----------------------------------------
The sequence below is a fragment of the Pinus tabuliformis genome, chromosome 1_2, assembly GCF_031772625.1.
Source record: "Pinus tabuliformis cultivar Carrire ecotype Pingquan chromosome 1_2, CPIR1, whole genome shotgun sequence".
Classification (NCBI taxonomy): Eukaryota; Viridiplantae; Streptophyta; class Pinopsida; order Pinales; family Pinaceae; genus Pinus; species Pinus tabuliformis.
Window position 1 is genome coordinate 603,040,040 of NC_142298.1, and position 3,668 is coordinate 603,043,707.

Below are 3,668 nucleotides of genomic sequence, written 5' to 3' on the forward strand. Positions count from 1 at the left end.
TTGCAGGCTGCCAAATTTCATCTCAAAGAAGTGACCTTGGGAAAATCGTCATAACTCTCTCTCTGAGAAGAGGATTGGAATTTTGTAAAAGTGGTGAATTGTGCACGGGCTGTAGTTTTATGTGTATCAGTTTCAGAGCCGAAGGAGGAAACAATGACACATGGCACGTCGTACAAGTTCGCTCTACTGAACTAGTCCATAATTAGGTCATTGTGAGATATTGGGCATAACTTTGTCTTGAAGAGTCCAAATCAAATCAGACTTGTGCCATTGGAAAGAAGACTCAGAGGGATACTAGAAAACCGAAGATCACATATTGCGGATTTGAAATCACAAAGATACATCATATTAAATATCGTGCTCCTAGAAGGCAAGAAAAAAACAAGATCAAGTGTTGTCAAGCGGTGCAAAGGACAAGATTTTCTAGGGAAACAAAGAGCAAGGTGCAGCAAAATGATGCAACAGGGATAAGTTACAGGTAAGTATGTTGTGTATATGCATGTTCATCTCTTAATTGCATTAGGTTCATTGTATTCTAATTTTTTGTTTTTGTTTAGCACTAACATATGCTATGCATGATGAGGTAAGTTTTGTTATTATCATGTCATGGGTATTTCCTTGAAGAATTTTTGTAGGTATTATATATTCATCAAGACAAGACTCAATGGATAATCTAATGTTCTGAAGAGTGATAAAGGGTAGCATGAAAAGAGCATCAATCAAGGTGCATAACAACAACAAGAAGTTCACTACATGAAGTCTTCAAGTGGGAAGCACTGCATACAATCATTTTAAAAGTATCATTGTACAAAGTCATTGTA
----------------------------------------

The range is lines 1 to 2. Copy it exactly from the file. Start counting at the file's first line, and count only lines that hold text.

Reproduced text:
The sequence below is a fragment of the Pinus tabuliformis genome, chromosome 1_2, assembly GCF_031772625.1.
Source record: "Pinus tabuliformis cultivar Carrire ecotype Pingquan chromosome 1_2, CPIR1, whole genome shotgun sequence".